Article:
Court Rejects Challenges to SEC Subpoenas

The Eleventh Circuit rejected jurisdictional and relevance challenges to SEC subpoenas in SEC v. Marin, 982 F.3d 1341 (11th Cir. 2020).

The SEC issued subpoenas to Carla Marin and MinTrade Technologies pursuant to a formal order of investigation (“FOI”) authorizing the Commission to investigate whether a Tampa-based limited liability company called Traders Café, and its “officers, directors, employees, partners, subsidiaries, and/or affiliates, or other persons or entities,” had engaged, or were about to be engaged in, unregistered broker-dealer conduct in violation of Section 15(a) of the Securities Exchange Act of 1934. The Commission’s investigation of Traders Café led it to a Bahamian-registered company, SureTrader (at which Traders Café maintained a master account), and then to Marin and MinTrade, both of which had connections to SureTrader and/or SureTrader’s principal.

After Marin and MinTrade resisted complying with the subpoenas, the SEC applied to the federal district court in Miami for orders to show cause why Marin and MinTrade should not comply. At a hearing on Marin’s motion, an SEC witness testified that the information sought by the subpoenas was “critical and necessary for the ongoing investigation,” and explained the connections between Marin, Mint Custody, and the Traders Café investigation. The SEC also submitted a declaration in support of its subpoena to MinTrade, which was subsequently filed in that case. A magistrate judge recommended that the subpoenas be enforced, the district court adopted the recommendations, and Marin and MinTrade appealed. 

The Eleventh Circuit, in an opinion written by Judge Marcus and joined by Chief Judge William Pryor and by Judge Hull, affirmed. The court first considered the claim by Marin, a resident of New York, that the federal district court in Miami lacked personal jurisdiction over her. Because the statutory basis for personal jurisdiction was a federal statute (15 U.S.C. § 78u(c)), the jurisdictional question was whether Marin had purposely established minimum contacts with the United States, not the State of Florida. Marin, a New York resident, easily met that standard, and could establish no “constitutionally significant inconvenience” in litigating the matter in Miami.

The court also found no abuse of discretion in the district court’s determination that the SEC’s subpoenas met the four criteria set forth in United States v. Powell, 379 U.S. 48 (1964): that the investigation be conducted pursuant to a legitimate purpose; that the inquiry may be relevant to that purpose; that the information sought is not already in the agency’s possession; and that the required administrative steps have been followed. Marin and MinTrate challenged the SEC’s compliance with the first and second factors, claiming the subpoenas to them were outside the scope of the FOI concerning Traders Café. The court disagreed, noting that “[t]he SEC’s investigatory power is analogous to the power of a grand jury,” and is not limited to the entities specifically named in a particular FOI. Indeed, the court added, the FOI for the Traders Café investigation referred to existing or imminent violations by Traders Café, its officers, employees, etc., “or other persons or entities,” including SureTrader and its principal. And the conduct for which the SEC was investigating SureTrader was the same conduct mentioned in the FOI—unregistered broker-dealer activity. The court also rejected the argument that the FOI was invalid because it had been issued more than five years ago, beyond the limitations period for the SEC to bring an action for civil monetary penalties. “[T]hat a statute of limitations might bar some enforcement actions related to an FOI does not render the FOI invalid,” the court observed—especially given that at least some potential enforcement actions for injunctive relief would not be subject to the five-year limitations period.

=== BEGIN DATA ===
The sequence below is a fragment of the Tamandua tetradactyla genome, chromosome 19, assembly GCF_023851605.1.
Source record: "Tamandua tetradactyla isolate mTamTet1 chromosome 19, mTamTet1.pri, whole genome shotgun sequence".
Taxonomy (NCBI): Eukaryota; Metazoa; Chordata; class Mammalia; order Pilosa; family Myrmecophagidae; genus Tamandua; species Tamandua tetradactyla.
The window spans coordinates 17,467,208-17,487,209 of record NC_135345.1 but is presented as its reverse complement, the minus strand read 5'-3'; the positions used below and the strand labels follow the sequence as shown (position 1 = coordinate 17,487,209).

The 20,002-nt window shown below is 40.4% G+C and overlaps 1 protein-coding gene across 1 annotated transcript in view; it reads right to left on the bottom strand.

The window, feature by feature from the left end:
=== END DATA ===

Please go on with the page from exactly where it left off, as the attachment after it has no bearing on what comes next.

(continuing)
Finally, the court rejected the claim that the district court was required to hold an evidentiary hearing before granting the SEC’s application. “Administrative subpoena enforcement proceedings are ‘summary in nature,’” and once the agency has established by affidavit its compliance with the Powell criteria, the burden shifts to the other party to prove non-compliance. In the absence of specific evidence undercutting the SEC’s prima facie showing here, the district court acted within its broad discretion in requiring compliance with the subpoenas.

Posted by Valerie Sanders.

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